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February 1954


Author Affiliations

From the Department of Neurology, Columbia University College of Physicians and Surgeons; the Neurological Institute of the Presbyterian Hospital, and the Hospital for Special Surgery.

AMA Arch Surg. 1954;68(2):136-144. doi:10.1001/archsurg.1954.01260050138002

A TOURNIQUET is usually applied as a first-aid measure to stop bleeding when blood vessels are damaged in battle casualties as well as with injuries in civilian life. It is also widely used in orthopedic, nerve, or plastic surgery when a bloodless field is required.

Paralysis induced by a tourniquet is said to be rare, and very few cases have been reported in the literature. The statistics would probably be increased if one were more aware of the existence of the characteristic clinical syndrome which may follow the application of a tourniquet and which is the subject of this paper.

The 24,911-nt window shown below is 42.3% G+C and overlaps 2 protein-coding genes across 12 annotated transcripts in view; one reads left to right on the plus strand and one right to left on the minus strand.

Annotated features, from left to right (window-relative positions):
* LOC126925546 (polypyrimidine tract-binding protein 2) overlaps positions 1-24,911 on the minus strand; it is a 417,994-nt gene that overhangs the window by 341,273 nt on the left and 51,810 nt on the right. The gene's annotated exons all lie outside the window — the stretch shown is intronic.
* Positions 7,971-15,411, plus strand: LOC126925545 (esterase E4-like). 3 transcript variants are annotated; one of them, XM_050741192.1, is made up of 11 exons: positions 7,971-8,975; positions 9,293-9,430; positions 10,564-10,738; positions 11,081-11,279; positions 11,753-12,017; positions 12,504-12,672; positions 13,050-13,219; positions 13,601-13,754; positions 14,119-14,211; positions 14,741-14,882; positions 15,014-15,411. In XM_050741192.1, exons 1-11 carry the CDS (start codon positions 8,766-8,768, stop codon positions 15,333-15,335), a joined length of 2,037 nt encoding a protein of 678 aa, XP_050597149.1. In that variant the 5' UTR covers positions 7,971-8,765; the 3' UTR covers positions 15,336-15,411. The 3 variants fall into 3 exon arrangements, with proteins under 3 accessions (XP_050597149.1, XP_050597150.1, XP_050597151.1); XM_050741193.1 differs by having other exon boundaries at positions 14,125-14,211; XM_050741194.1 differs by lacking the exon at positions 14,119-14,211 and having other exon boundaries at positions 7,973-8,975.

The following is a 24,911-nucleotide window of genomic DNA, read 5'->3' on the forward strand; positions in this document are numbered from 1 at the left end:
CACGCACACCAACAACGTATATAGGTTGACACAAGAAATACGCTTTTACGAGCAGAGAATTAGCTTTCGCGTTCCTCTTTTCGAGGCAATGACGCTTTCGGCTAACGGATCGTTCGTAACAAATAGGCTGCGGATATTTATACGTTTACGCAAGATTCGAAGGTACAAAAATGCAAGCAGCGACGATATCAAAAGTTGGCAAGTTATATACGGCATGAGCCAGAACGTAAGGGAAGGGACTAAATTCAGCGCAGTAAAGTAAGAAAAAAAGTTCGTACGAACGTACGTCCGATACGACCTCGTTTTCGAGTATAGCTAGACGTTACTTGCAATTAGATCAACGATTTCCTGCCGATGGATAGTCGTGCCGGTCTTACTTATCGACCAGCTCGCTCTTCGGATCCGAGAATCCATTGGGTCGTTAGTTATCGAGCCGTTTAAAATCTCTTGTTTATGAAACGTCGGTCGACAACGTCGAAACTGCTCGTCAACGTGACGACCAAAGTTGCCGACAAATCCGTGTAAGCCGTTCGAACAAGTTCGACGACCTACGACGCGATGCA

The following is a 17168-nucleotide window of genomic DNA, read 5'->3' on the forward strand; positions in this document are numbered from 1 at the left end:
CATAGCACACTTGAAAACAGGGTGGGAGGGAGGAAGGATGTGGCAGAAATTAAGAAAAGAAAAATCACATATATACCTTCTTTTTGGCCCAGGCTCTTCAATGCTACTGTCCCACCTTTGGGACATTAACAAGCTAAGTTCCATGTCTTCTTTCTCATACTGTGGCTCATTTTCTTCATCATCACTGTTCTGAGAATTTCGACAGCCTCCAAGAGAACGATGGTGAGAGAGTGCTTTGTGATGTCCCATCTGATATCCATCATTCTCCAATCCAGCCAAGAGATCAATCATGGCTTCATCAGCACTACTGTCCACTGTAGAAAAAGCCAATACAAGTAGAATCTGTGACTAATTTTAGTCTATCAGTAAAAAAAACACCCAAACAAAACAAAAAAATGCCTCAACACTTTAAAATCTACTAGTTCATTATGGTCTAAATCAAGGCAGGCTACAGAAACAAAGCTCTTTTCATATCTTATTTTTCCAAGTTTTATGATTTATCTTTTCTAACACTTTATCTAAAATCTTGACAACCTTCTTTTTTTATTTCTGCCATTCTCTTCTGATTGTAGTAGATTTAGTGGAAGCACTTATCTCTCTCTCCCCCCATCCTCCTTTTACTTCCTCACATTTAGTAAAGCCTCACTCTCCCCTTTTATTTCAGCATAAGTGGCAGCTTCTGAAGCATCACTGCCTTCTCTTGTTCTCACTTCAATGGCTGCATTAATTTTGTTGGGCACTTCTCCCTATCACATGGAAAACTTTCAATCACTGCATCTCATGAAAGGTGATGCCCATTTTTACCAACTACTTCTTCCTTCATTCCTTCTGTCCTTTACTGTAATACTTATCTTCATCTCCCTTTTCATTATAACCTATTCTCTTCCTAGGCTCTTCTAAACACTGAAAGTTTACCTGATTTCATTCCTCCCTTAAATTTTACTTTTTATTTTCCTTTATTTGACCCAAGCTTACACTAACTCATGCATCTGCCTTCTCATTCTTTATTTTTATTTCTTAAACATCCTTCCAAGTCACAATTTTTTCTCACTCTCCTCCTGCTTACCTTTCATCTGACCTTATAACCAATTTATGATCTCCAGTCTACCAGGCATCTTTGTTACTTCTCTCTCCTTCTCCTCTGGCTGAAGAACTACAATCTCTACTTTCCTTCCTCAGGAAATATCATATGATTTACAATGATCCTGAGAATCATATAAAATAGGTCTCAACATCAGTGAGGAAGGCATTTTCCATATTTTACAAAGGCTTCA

This complication can be overlooked for several reasons. First, the paralysis and the associated phenomena can be of relatively short duration. Secondly, the lesion can be a mild one and result in an incomplete paralysis, which may be interpreted as difficulty in moving the parts because of the surgery. And,

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